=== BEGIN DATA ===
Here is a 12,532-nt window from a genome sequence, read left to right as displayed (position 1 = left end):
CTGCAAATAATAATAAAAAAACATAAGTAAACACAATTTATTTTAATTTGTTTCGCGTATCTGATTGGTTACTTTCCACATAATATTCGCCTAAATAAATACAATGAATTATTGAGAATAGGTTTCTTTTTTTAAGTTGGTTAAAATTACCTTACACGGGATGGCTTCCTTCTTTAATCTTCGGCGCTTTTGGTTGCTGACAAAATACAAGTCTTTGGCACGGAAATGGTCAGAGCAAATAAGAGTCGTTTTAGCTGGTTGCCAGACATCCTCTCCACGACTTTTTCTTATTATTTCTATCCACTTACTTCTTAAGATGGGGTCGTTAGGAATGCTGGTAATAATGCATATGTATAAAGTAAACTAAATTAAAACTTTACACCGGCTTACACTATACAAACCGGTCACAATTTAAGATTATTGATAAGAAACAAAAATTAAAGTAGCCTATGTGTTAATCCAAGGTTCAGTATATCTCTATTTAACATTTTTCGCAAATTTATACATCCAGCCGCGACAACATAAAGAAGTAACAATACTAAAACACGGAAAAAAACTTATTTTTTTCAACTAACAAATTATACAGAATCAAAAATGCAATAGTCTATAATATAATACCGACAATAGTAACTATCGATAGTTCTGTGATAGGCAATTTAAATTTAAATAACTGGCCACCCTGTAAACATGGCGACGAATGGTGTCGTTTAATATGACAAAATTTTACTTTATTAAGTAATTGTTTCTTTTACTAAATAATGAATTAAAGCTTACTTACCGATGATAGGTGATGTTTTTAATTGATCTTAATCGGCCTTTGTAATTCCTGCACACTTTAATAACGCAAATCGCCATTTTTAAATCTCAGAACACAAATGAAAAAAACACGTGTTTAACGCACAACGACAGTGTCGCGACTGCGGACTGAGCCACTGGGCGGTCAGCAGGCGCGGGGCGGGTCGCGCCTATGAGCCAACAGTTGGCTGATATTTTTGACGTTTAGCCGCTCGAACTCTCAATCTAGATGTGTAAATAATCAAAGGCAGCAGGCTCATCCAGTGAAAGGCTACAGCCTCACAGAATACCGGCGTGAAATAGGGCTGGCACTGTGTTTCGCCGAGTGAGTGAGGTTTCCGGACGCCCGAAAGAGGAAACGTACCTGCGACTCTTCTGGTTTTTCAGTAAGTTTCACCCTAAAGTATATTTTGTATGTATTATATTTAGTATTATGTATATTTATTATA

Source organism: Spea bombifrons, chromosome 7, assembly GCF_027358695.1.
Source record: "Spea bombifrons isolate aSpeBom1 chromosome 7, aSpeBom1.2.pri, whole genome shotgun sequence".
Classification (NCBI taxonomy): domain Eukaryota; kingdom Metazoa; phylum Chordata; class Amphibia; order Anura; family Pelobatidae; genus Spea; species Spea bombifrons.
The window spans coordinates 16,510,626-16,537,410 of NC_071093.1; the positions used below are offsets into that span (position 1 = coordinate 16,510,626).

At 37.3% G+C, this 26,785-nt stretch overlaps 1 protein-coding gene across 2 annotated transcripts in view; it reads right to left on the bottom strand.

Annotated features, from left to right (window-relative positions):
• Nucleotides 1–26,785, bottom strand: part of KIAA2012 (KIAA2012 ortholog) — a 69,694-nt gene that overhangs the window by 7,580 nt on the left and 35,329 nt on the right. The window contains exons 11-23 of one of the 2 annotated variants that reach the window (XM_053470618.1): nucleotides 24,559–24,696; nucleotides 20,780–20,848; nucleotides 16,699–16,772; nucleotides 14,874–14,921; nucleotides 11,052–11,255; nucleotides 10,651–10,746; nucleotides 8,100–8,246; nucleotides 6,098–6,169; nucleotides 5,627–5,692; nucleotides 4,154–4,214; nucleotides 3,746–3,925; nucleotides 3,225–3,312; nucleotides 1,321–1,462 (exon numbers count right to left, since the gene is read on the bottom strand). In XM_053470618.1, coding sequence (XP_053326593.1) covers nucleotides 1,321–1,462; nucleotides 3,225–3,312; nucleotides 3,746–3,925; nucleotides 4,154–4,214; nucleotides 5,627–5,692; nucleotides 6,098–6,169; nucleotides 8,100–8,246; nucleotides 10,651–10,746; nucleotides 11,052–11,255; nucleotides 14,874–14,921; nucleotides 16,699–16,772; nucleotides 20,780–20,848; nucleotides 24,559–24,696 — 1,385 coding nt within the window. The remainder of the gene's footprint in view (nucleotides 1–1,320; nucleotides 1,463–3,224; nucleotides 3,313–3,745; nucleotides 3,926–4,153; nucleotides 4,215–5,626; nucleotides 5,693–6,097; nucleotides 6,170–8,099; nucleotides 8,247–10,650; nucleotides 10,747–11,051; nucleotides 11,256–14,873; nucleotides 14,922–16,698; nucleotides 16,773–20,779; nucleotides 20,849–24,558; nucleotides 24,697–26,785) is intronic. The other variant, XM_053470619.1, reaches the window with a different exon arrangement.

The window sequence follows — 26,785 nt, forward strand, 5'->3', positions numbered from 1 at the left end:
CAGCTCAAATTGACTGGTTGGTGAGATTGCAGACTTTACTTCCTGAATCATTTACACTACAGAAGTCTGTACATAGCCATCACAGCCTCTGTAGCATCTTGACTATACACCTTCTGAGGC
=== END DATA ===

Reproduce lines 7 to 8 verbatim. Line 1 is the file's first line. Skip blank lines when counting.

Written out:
At 37.3% G+C, this 26,785-nt stretch overlaps 1 protein-coding gene across 2 annotated transcripts in view; it reads right to left on the bottom strand.

Annotated features, from left to right (window-relative positions):